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Indexed/Abstracted in: BIOSIS Previews, EMBASE, Scopus, Emerging Sources Citation Index
Online ISSN 1827-1812
Fujii N. 1, Ogawa T. 1, 2, Ichinose M. 1, 3, Hayashi K. 4, Nishiyasu T. 1
1 Institute of Health and Sports Science, University of Tsukuba, Tsukuba City, Japan;
2 Faculty of economics, Tokuyama University, Yamaguchi, Japan;
3 School of Business Administration, Meiji University, Tokyo, Japan;
4 Junior College, University of Shizuoka, Shizuoka, Japan
Aim. The purpose of this study was to test the hypothesis that in competitive middle distance male runners, performance in a maximal anaerobic running test (MART) and a 60-s maximal cycling test (60sWAnT), which is an extended version of the 30-s Wingate anaerobic test, is related to their 800-m and 1500-m run times.
Methods.13 male middle distance runners, whose 800-m personal best times (800mPBs) and 1500mPBs achieved in athletic competition on a 400-m synthetic track were 1:54.94±4.6 and 4:00.33±5.9, performed VO2max tests, MARTs (exhaustive n•20-s runs with 100-s recovery) and 60sWAnTs.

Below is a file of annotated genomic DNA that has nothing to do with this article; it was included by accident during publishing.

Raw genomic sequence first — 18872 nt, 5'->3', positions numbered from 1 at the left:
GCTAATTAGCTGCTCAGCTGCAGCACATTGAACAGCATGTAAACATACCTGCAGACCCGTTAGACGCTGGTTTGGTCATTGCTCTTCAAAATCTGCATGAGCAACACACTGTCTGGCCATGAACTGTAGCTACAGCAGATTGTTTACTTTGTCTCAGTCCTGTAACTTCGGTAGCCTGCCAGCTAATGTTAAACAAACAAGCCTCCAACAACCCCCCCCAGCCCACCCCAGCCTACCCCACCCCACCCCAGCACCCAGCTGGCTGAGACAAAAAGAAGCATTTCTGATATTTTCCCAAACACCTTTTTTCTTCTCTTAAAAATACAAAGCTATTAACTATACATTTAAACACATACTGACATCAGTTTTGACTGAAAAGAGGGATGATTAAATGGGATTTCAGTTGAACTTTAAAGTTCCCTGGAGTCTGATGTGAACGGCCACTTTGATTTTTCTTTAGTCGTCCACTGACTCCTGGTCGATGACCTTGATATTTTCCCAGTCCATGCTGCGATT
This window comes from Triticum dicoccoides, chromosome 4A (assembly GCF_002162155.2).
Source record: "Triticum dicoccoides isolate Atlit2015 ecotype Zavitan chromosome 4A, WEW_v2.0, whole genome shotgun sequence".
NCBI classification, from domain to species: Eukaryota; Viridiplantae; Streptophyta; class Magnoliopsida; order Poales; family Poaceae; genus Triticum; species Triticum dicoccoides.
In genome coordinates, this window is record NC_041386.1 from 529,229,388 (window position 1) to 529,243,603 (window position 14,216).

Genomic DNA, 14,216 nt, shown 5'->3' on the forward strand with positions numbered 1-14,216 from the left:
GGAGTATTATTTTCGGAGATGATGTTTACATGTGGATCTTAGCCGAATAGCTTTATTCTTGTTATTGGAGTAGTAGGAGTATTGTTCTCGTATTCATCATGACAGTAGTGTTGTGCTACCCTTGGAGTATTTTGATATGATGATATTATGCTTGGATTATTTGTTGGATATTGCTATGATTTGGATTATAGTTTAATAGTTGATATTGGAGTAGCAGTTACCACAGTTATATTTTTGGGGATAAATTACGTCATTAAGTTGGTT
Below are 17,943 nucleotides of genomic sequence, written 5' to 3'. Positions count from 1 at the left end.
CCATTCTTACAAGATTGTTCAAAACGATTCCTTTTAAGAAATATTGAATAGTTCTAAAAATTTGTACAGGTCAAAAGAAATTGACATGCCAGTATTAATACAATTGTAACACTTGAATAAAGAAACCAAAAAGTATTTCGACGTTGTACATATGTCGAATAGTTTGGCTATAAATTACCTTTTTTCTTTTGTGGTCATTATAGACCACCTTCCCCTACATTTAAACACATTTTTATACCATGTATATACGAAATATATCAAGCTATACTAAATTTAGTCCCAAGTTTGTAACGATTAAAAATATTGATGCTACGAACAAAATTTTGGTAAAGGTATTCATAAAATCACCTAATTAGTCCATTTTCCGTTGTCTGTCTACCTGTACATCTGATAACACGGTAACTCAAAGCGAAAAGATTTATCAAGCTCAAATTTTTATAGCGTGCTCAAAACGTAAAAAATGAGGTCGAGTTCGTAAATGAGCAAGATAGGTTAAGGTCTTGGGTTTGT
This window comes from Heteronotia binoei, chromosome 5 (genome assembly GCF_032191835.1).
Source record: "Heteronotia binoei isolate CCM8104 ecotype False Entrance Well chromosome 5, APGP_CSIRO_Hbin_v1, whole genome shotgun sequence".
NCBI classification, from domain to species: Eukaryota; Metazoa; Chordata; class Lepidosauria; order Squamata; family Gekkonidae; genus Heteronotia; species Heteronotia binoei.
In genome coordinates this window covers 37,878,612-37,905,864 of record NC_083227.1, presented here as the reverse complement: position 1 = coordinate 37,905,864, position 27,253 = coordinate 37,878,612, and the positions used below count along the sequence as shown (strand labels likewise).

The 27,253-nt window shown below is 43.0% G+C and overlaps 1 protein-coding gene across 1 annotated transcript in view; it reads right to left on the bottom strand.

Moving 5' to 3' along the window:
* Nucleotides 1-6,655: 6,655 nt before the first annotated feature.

Results. VO2max and anaerobic thresholds did not significantly correlate with 800mPBs or 1500mPBs. By contrast, 800mPBs did significantly correlate with MART performance (r=-0.88, p<0.001), 5-s peak power (PP) (r=-0.87, p<0.001) and first 30-s averaged power in 60sWAnTs (r=-0.73, p<0.01). 1500mPBs correlated significantly with 5-s minimum power (r=-0.68, p<0.05) and second 30-s averaged power in 60sWAnTs (r=-0.61, p<0.05).
Conclusion. These results suggest that anaerobic performances in MARTs and WAnTs are strongly related to 800-m and 1500-m run times in competitive middle distance male runners. Based on our results, we suggest that training status and/or potential performance in competitive male middle distance runners can be estimated using simple anaerobic test, the WAnT.